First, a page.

Increase in suicide stumps authorities

Unraveling an increase in suicide isn’t particularly hard. One need only look at La Crosse County in Wisconsin where authorities have tallied up the number of people who took their own lives in 2017. Twenty-four, the La Crosse Tribune reports today.

The medical examiner in the county was reportedly at a loss to explain it.

Perhaps Judy Shoults, a member of the La Crosse Area Suicide Prevention Initiative, has provided a clue.

“Maybe people are just not reaching out,” she said. “It’s the same old same old, so we just have to keep plugging. But sometimes, if they call to get help, they get put on a waiting list.”

A waiting list?

The burden has long been placed on people with mental health issues to reach out. Who hasn’t heard “if only he/she had asked for help” in the wake of a suicide? We’ve also been conditioned to believe the problem is that people are ashamed to ask for help. Maybe so, but too often, people who ask for help aren’t getting it, and the consequences for the broken promise is suicide.

“I do see people being more compassionate, and people are talking,” she said.

We’re 9 days into the new year. There’s already been one suicide in the county.

Related: New Trump order focused on preventing suicide among new vets (Military Times)

  • Ben Chorn

    A year and a half or so ago someone I knew from my childhood (boy scouts, band, etc.) I found was also living in Chicago. We talked a little on Facebook but never made plans to meet up. He seemed really busy and traveled, and I also ended up getting extremely busy. A few months ago he lost his job, and I thought he had gotten a new one. It had been months since I had had any interaction with him.

    I found out a couple days ago that just over a week ago he jumped off a building, killing himself. There was no indication from anything that I saw that he was troubled, and I regret not reaching out to him more to catch up.

    I don’t know why he did it, and could think of multiple reasons, but it doesn’t matter. I think back to if I would have just asked, “Hey, how’s it going?” a month or so ago maybe things would have ended differently. I think about all the other acquaintances I know I haven’t reached out to yet and it makes me want to do it more. It’s easy with social media to hide our inner problems.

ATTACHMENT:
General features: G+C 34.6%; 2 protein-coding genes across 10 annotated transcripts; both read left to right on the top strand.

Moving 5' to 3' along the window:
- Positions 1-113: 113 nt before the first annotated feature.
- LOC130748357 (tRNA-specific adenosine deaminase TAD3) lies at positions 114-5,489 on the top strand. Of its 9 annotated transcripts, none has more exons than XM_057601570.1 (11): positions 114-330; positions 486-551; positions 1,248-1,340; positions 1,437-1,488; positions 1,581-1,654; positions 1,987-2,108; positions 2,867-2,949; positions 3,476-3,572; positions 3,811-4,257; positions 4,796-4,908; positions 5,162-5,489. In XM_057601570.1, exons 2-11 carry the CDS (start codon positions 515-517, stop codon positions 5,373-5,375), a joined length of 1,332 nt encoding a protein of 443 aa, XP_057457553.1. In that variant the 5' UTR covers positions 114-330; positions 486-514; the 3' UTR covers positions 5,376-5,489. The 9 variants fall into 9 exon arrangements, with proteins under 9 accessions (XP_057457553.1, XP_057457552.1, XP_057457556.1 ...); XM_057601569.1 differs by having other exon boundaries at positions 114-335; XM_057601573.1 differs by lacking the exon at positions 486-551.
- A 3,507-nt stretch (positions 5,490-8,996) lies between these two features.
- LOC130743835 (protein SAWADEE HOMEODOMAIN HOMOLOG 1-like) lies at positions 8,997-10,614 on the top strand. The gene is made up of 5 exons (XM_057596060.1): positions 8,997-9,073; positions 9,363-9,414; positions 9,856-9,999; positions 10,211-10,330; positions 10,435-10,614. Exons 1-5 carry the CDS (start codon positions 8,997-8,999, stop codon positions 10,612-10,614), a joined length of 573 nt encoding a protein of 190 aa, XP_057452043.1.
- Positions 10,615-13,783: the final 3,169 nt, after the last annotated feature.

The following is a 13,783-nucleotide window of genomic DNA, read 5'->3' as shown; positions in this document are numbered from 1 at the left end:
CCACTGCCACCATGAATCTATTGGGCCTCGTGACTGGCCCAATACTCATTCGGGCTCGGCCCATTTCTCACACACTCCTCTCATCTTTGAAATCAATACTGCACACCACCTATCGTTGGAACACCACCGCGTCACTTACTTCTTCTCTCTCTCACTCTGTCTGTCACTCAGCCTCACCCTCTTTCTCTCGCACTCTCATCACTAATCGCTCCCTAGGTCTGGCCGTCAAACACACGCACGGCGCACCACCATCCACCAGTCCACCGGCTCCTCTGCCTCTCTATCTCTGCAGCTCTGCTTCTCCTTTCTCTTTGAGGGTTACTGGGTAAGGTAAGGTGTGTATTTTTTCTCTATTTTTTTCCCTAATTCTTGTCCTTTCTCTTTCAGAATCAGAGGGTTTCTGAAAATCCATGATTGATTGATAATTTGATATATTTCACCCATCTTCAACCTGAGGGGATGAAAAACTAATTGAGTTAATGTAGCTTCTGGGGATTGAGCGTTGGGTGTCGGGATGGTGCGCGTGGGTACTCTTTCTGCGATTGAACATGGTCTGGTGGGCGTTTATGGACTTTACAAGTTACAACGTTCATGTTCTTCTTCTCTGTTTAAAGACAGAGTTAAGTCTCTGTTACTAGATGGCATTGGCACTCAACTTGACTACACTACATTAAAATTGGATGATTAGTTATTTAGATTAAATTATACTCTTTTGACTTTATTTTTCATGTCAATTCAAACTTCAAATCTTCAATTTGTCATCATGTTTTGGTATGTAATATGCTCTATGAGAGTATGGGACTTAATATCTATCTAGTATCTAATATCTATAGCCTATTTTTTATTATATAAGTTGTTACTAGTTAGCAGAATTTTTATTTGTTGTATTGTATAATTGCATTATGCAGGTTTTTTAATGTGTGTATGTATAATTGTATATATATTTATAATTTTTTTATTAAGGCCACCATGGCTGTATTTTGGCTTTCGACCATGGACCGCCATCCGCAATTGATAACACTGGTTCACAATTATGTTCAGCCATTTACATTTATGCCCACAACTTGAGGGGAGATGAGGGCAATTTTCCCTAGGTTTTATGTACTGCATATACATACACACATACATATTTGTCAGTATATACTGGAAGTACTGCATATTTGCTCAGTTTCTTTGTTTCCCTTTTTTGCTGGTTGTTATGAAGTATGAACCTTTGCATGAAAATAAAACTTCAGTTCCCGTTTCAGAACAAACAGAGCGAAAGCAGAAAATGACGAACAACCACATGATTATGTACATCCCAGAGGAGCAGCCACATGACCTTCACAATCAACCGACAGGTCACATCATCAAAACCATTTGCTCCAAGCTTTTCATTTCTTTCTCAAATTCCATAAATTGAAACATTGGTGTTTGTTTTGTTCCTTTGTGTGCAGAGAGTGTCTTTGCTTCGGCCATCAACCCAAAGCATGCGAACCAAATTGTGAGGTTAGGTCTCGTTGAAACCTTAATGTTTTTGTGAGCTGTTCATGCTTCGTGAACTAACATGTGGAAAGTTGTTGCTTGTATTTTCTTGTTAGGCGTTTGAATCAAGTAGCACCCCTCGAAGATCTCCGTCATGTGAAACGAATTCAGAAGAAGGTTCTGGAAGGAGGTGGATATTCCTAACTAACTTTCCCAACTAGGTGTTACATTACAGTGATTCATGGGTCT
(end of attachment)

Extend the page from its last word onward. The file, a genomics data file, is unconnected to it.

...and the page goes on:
I think I’ll make it a point to reach out to a few people and just see how they’re doing.

  • LaCrosse Tribune: “…gunshots were the predominant cause of death, with others including overdoses, hanging, blood loss and asphyxiation.”

    The ubiquity of firearms is a big part of the problem, since having a gun readily available in the home greatly increases the chances of a suicide attempt resulting in death. This is well known in the treatment community, which makes providing the means for a successful contact with a counselor the first time even more important.

    No one should ever have to be put on a waiting list because odds are that a gun is right there… ready to be used, no waiting required.

    • jon

      I’m always blown away when “the gun debate” cycles around how often the statistics are cited that there are “~10k gun deaths* per year” compared to ~30k automotive deaths or # of deaths from falling down stairs, or whatever… counting only homicides by gun…

      People seem so willing to ignore suicide… so willing to just pretend that the other ~20k gun deaths (suicide) didn’t happen… even to the point of folks arguing that “we weren’t talking about those deaths.” (I’ve actually been told this…)